Many women have lost their partners in the war and have to work to support themselves but no landlord will let a room to a working woman. Meanwhile the shortage of domestic servants has hit the value of large houses designed to function on the back of cheap labour and, in once wealthy central London, hundreds of large houses lie empty. Etheldred Browning formed a plan to buy houses with donations from wealthy benefactors to provide for newly-independent women.
Miss Browning called on me…with a capital of one or two pounds she had taken one house and filled it with tenants. …I promised her I would send her a list of people who would be interested and who had money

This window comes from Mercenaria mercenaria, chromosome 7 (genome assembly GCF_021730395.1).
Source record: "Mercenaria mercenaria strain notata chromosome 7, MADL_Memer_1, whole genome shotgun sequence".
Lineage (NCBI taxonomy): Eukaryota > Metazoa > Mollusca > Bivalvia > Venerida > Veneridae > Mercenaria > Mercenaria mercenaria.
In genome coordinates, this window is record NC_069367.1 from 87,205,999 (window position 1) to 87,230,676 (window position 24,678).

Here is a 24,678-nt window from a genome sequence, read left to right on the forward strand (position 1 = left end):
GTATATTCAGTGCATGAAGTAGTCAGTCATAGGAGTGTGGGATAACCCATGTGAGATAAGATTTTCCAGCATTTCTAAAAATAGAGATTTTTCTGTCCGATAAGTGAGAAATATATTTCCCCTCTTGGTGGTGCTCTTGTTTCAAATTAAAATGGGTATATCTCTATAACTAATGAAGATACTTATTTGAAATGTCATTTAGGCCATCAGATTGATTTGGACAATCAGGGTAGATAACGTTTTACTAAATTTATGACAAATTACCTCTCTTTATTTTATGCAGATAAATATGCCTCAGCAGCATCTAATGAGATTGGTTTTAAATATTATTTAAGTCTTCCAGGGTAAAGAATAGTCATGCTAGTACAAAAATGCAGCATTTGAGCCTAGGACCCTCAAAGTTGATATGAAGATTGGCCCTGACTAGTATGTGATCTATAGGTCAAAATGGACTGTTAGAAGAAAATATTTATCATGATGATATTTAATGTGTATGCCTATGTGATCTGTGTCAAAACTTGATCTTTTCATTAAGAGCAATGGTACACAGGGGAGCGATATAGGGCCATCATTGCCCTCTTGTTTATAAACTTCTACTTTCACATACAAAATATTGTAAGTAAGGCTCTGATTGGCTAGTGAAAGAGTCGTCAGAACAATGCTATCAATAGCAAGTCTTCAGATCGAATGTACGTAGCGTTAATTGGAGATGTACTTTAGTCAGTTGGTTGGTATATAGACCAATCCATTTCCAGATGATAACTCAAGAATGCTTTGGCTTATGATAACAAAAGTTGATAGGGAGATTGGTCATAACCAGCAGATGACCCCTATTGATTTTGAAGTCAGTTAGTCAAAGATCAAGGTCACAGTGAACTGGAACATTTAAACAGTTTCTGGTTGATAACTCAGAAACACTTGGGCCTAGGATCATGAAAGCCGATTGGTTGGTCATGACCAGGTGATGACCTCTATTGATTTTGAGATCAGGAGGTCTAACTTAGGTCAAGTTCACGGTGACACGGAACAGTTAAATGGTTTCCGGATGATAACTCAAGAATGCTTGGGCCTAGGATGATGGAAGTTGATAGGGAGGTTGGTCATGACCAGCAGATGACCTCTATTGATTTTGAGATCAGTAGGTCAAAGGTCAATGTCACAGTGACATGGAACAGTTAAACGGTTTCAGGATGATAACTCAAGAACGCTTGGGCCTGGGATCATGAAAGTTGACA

– Suffragette and Women’s Social & Political Union (WSPU) organiser Geraldine Lennox
Women’s Pioneer Housing is registered as a public utility company on 4 October 1920 ‘to cater for the housing requirements of professional and other women of moderate means who require individual homes at moderate rents’.